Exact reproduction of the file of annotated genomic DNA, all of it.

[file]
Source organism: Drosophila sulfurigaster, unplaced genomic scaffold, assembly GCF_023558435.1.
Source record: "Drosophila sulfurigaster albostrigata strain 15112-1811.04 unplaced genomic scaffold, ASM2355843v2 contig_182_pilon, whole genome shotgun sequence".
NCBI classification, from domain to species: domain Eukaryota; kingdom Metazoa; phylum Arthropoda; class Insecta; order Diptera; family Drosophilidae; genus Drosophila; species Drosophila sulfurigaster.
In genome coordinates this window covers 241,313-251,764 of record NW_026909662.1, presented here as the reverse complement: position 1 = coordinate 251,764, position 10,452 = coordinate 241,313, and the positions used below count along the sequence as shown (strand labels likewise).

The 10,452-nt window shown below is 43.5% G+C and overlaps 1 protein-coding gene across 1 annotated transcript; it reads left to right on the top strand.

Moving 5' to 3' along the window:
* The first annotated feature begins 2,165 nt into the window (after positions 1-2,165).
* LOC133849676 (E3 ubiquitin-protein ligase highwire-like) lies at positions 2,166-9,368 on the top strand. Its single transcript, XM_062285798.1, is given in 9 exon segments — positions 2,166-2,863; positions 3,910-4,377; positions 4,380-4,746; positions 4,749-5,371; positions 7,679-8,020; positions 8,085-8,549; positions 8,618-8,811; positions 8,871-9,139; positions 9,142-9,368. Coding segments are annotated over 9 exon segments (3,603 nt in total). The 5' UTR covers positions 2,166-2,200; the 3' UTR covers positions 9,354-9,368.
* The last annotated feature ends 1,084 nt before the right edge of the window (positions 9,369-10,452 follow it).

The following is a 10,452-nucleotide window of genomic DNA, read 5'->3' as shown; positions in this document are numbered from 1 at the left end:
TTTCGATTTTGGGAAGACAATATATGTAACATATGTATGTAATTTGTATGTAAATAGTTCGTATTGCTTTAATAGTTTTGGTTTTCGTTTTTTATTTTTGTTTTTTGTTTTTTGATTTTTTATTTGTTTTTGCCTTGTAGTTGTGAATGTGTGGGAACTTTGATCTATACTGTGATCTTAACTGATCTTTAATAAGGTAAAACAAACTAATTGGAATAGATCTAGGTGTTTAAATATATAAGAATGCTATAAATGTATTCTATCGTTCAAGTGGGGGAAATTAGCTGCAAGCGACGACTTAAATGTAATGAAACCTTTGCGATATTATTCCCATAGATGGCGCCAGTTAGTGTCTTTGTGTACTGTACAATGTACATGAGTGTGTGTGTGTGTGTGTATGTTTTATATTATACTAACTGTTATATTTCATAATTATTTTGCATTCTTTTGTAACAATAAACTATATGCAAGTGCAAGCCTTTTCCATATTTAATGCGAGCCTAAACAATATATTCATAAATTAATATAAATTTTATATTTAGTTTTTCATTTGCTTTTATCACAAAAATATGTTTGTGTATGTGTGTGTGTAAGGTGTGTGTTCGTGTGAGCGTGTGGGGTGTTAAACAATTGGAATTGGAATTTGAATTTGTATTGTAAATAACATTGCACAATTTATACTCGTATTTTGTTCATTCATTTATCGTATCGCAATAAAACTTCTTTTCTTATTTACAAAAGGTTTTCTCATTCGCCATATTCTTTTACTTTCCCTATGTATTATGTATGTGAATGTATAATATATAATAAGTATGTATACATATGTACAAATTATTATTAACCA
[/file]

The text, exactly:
Source organism: Drosophila sulfurigaster, unplaced genomic scaffold, assembly GCF_023558435.1.
Source record: "Drosophila sulfurigaster albostrigata strain 15112-1811.04 unplaced genomic scaffold, ASM2355843v2 contig_182_pilon, whole genome shotgun sequence".
NCBI classification, from domain to species: domain Eukaryota; kingdom Metazoa; phylum Arthropoda; class Insecta; order Diptera; family Drosophilidae; genus Drosophila; species Drosophila sulfurigaster.
In genome coordinates this window covers 241,313-251,764 of record NW_026909662.1, presented here as the reverse complement: position 1 = coordinate 251,764, position 10,452 = coordinate 241,313, and the positions used below count along the sequence as shown (strand labels likewise).

The 10,452-nt window shown below is 43.5% G+C and overlaps 1 protein-coding gene across 1 annotated transcript; it reads left to right on the top strand.

Moving 5' to 3' along the window:
* The first annotated feature begins 2,165 nt into the window (after positions 1-2,165).
* LOC133849676 (E3 ubiquitin-protein ligase highwire-like) lies at positions 2,166-9,368 on the top strand. Its single transcript, XM_062285798.1, is given in 9 exon segments — positions 2,166-2,863; positions 3,910-4,377; positions 4,380-4,746; positions 4,749-5,371; positions 7,679-8,020; positions 8,085-8,549; positions 8,618-8,811; positions 8,871-9,139; positions 9,142-9,368. Coding segments are annotated over 9 exon segments (3,603 nt in total). The 5' UTR covers positions 2,166-2,200; the 3' UTR covers positions 9,354-9,368.
* The last annotated feature ends 1,084 nt before the right edge of the window (positions 9,369-10,452 follow it).

The following is a 10,452-nucleotide window of genomic DNA, read 5'->3' as shown; positions in this document are numbered from 1 at the left end:
TTTCGATTTTGGGAAGACAATATATGTAACATATGTATGTAATTTGTATGTAAATAGTTCGTATTGCTTTAATAGTTTTGGTTTTCGTTTTTTATTTTTGTTTTTTGTTTTTTGATTTTTTATTTGTTTTTGCCTTGTAGTTGTGAATGTGTGGGAACTTTGATCTATACTGTGATCTTAACTGATCTTTAATAAGGTAAAACAAACTAATTGGAATAGATCTAGGTGTTTAAATATATAAGAATGCTATAAATGTATTCTATCGTTCAAGTGGGGGAAATTAGCTGCAAGCGACGACTTAAATGTAATGAAACCTTTGCGATATTATTCCCATAGATGGCGCCAGTTAGTGTCTTTGTGTACTGTACAATGTACATGAGTGTGTGTGTGTGTGTGTATGTTTTATATTATACTAACTGTTATATTTCATAATTATTTTGCATTCTTTTGTAACAATAAACTATATGCAAGTGCAAGCCTTTTCCATATTTAATGCGAGCCTAAACAATATATTCATAAATTAATATAAATTTTATATTTAGTTTTTCATTTGCTTTTATCACAAAAATATGTTTGTGTATGTGTGTGTGTAAGGTGTGTGTTCGTGTGAGCGTGTGGGGTGTTAAACAATTGGAATTGGAATTTGAATTTGTATTGTAAATAACATTGCACAATTTATACTCGTATTTTGTTCATTCATTTATCGTATCGCAATAAAACTTCTTTTCTTATTTACAAAAGGTTTTCTCATTCGCCATATTCTTTTACTTTCCCTATGTATTATGTATGTGAATGTATAATATATAATAAGTATGTATACATATGTACAAATTATTATTAACCA